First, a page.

St. Charles Triathlete Shares his “Little something extra”

Gabriel Cobb describes his first triathlon in 2018 as being a little overwhelming.
Published: Mar. 8, 2023 at 5:26 PM CST
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ST. LOUIS, Mo. (KMOV) - Gabriel Cobb describes his first triathlon in 2018 as being a little overwhelming. He was exhausted during the final stretch, but having the High School Tri Club (HSTri Club), a St. Louis-based club, by his side helped push him to the finish line.

He wants to be an example of perseverance.

Gabriel Cobb said, “I have down syndrome.”

Down syndrome, also known as trisomy 21, is when someone has an extra copy of the 21st chromosome. A typical person only has two. Gabriel and his parents call his third 21st chromosome “A little something extra.”

Gabriel said, “My biggest challenge is low muscle tone. It affects every muscle in my body, and takes me 30% more energy to do an activity.”

Gabriel started swimming, running, and biking to help him stay in shape. A coach at HSTri Club saw him swimming at the YMCA and recruited him for the team. The training was difficult, but he finished his first triathlon in 2018. He has completed nine other triathlons since then.

Gabriel describes his coaches as his heroes.

Gabriel said, “They push me to find comfort in the uncomfortable, they push me to get better.”

Every accomplishment comes with its challenges. Gabriel is well-equipped to overcome them.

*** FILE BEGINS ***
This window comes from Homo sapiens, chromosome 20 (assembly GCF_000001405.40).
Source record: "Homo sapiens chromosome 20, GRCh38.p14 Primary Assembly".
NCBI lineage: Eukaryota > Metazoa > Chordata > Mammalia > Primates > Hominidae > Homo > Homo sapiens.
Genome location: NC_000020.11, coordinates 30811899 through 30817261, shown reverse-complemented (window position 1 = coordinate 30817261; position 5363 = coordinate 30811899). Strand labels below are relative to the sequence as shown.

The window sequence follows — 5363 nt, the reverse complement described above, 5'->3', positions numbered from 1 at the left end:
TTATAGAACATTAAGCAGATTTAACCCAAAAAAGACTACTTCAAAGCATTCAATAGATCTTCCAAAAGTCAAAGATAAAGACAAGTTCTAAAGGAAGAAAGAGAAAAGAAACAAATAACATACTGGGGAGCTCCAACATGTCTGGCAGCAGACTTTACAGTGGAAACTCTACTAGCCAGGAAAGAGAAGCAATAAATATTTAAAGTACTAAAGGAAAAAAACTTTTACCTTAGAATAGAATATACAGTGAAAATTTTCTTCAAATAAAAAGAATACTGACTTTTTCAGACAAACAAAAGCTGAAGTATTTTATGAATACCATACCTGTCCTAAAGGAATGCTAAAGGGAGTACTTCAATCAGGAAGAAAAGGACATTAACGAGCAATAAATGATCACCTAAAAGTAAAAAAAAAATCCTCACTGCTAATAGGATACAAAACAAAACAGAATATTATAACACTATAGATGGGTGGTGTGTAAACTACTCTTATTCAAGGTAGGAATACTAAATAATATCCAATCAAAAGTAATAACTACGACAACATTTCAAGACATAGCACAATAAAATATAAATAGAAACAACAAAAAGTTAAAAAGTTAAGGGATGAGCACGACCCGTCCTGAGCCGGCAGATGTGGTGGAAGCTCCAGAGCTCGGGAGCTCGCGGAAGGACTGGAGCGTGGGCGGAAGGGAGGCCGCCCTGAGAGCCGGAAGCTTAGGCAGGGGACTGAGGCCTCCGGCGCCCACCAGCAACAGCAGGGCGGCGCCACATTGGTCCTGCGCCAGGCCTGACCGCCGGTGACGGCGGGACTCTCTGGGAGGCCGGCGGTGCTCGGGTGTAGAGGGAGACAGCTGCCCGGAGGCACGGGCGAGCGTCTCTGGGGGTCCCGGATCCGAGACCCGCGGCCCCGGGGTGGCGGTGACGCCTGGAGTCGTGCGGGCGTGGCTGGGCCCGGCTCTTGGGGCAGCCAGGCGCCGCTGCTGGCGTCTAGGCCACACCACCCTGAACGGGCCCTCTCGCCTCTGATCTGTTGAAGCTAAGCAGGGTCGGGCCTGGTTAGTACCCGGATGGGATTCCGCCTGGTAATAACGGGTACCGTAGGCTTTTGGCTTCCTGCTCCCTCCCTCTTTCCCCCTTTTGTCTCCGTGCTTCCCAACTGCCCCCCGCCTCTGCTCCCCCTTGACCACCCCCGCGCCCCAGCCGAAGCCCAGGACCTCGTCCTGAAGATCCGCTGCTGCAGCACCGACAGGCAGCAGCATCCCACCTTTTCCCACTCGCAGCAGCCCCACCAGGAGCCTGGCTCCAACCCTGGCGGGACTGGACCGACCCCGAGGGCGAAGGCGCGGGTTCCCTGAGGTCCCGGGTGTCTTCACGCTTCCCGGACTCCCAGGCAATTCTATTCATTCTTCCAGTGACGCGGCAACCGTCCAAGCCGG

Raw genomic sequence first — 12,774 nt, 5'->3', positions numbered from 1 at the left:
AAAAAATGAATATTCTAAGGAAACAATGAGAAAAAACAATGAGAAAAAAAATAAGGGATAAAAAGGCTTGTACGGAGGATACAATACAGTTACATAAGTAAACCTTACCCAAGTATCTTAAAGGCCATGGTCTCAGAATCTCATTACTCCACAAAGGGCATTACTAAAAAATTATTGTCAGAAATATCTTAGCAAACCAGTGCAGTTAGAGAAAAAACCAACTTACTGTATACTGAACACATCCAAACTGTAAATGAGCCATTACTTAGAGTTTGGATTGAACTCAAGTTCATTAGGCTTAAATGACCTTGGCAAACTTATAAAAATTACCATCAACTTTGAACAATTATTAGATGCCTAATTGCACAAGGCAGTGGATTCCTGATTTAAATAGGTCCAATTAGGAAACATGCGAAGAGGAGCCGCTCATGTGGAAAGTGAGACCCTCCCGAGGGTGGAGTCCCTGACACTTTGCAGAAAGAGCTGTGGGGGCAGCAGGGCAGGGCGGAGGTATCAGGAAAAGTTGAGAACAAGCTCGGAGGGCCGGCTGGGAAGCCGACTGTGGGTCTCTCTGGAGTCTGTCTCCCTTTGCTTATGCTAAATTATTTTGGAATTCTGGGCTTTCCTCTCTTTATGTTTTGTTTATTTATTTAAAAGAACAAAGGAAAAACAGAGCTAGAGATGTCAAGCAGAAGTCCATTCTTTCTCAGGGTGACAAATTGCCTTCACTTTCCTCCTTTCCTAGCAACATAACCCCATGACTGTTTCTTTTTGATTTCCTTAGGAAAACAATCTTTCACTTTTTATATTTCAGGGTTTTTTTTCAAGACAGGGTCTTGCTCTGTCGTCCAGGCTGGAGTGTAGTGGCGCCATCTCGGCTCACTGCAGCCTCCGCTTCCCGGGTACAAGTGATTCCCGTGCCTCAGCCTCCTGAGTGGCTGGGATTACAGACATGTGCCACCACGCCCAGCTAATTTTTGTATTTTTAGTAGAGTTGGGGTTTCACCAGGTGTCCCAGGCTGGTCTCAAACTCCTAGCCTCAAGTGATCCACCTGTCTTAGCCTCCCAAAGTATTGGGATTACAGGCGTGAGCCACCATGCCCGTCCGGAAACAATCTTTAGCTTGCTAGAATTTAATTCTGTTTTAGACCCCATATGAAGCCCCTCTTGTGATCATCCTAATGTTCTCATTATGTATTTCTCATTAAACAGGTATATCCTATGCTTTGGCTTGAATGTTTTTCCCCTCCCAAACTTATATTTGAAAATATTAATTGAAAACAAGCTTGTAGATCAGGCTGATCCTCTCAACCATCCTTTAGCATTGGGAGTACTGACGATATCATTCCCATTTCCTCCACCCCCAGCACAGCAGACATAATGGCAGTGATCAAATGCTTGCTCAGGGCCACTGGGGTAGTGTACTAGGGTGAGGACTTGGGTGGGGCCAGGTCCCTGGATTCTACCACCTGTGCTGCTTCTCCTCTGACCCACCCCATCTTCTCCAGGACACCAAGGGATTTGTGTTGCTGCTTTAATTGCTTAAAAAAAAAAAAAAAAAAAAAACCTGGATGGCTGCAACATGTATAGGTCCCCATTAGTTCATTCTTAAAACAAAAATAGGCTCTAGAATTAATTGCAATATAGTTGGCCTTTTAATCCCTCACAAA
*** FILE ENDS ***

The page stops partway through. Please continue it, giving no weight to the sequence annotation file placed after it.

Gabriel’s mother, Lori Cobb, said, “Teaching him to play the piano, teaching him to read, to write, everything he does, is just a miracle.”

Gabriel Cobb also has public speaking on his resume. He has spoken about down syndrome at an event in San Antonio, Lafayette High School, and Lindenwood University.

His next audience is the United Nations in New York on March 17th. He is giving the speech ahead of World Down Syndrome Day on March 21st.

March 21st is recognized as World Down Syndrome Day, where the 3 and the 21 stand for the third 21st chromosome. Down syndrome is caused by the presence of this extra 21st chromosome.

Mr. Cobb said, “The fact that we’ve come this far, that my son can have a full life, that there are opportunities out there, both school and all these other things. And now he’s being asked to speak at the UN. We’ve come a long way as a society with our understanding and appreciation of people who have special needs or other abilities.”

During Gabriel’s speech to the UN, he will be talking about his family, his first lake swims triathlon, and raising down syndrome awareness.

He wants to show that his little something extra is his greatest gift.

Mrs. Cobb said, “People like Gabriel, bring out the good in us. Because we have to slow down, we have to be patient, beyond what we normally have to do in life. And we have to be encouraging, and supportive. All the good things that we should all be doing every day, but most of us never get tested. And that’s the best part of down syndrome. It brings out the best of us, through a lot of testing and trials.”

Gabriel said, “I have down syndrome and I have no limitations.”